Jorge Posada: Outstanding Offense and True Intelligence, but Enough Defense?

Harold FriendChief Writer IJanuary 8, 2012

NEW YORK - SEPTEMBER 23:  Catcher Jorge Posada #20 of the New York Yankees draws on home plate before the start of the game against the Toronto Blue Jays on September 23, 2005 at Yankee Stadium in the Bronx borough of New York City.  (Photo by Al Bello/Getty Images)
Al Bello/Getty Images

Jorge Posada was more than a great player. In the tradition of Bill Dickey, Yogi Berra, Elston Howard, Thurman Munson and Joe Girardi, Posada was an extremely intelligent, perceptive catcher.

The New York Yankees were playing the Texas Rangers at the Ballpark in Arlington on April 17, 2000. The Yankees had just scored a run in the top of the 11th inning to break a 4-4 tie. Allen Watson replaced Mariano Rivera on the mound in the bottom half of the inning.

The Texas Rangers loaded the bases with no outs against the former New York Mets' left-hander.  Yankees' manager Joe Torre pulled Watson in favor of Todd Erdos (remember Todd?) to face the switch-hitting Luis Alicea.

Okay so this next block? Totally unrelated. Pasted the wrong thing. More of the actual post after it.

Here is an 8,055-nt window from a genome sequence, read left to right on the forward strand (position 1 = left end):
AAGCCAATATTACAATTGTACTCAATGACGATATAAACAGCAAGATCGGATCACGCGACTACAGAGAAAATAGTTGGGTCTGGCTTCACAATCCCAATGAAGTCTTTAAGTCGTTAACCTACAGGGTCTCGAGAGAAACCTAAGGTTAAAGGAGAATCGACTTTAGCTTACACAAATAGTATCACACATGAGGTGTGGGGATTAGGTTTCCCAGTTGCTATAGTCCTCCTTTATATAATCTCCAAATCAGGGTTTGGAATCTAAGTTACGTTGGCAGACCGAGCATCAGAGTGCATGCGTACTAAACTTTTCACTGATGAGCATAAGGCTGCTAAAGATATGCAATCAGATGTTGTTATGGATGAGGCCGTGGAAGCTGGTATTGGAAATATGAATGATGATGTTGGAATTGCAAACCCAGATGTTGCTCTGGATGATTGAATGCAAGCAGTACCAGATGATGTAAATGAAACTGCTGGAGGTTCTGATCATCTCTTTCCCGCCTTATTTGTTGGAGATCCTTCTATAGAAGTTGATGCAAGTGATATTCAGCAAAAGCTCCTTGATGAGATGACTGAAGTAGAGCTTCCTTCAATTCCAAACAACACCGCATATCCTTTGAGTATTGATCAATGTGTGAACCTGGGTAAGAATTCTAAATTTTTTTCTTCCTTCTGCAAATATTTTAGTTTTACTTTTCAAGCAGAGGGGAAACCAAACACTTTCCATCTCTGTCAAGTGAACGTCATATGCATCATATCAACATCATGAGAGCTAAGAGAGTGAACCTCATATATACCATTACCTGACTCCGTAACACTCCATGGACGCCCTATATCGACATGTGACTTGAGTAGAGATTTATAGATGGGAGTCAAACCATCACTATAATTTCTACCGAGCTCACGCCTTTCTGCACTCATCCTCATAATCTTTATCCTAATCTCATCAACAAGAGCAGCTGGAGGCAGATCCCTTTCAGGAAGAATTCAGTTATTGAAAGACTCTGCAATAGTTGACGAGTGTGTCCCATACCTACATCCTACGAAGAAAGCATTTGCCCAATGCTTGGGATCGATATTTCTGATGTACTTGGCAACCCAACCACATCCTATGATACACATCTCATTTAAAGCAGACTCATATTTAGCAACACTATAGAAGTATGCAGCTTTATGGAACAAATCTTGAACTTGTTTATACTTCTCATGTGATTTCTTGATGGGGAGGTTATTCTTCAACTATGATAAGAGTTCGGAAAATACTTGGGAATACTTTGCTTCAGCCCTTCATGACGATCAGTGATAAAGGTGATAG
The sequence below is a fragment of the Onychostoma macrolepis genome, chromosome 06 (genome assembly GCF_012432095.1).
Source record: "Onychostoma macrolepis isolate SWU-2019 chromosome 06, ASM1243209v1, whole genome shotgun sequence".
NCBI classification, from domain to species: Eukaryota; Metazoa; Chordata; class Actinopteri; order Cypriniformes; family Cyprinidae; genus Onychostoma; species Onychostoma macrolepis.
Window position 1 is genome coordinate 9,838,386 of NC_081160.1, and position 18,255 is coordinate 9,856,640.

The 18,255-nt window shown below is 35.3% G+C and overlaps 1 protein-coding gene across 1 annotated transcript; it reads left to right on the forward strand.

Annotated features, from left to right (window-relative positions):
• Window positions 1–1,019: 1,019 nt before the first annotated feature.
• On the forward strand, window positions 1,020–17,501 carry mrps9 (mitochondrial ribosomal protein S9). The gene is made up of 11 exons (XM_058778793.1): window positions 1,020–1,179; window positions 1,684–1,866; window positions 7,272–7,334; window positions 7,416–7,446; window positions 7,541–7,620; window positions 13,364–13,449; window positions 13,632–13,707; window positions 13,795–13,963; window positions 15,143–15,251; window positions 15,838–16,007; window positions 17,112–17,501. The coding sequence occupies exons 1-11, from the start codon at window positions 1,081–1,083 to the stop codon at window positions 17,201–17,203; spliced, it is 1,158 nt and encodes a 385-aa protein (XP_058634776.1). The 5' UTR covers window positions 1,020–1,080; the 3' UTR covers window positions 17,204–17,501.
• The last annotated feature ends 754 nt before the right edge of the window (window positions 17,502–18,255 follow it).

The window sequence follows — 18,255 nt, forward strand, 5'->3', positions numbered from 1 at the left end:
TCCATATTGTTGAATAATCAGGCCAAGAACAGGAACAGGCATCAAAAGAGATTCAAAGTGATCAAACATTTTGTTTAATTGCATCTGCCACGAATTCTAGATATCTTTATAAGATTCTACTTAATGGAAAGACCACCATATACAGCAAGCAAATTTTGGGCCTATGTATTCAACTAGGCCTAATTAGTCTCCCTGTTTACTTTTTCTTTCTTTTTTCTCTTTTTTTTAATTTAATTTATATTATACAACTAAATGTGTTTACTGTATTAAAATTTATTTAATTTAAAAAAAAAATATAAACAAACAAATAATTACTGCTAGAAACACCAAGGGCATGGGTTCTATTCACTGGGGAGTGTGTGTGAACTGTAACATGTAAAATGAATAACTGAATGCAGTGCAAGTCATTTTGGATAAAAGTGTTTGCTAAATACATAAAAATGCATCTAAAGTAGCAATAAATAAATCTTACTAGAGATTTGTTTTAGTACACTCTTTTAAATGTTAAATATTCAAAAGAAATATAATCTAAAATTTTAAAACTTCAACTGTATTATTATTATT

Alicea hit a dribbler in front of the plate. The ball may have come off of Alicea's foot, but home plate umpire Jeff Kellogg ruled it a fair ball.

Posada reacted immediately.  He pounced on the ball and stepped on home plate to force Jason McDonald for the first out.

Alicea was still in the batter's box, perhaps believing the ball was foul.  Posada tagged him out for an unassisted double play.

Not only did Posada react instantly, he knew that tagging Alicea before stepping on home plate would have removed the force on McDonald.

But that's not the end of the story.

Umpire Kellogg told Posada that McDonald had scored. Kellogg hadn't seen Posada touch home plate.

Posada didn't argue. He asked Kellogg to confer with his colleagues.  The other umpires told Kellogg that Posada had touched the plate before tagging out Alicea.

While Posada's unassisted double play—a rare accomplishment for a catcher—doesn't stand for Posada's having been an above-average defensive player, it does demonstrate Posada's above-average baseball intelligence.  He possessed great baseball instincts as well as a deep understanding of the game.

Although Posada was generally adequate on defense, if he is not voted into the Hall of Fame it may be because his hitting—while excellent for a catcher—won't be sufficient to overcome that mere adequateness.  Hall of Fame voters may decide that if defense has kept a player such as Ted Simmons out of the Hall, it should keep Posada out as well.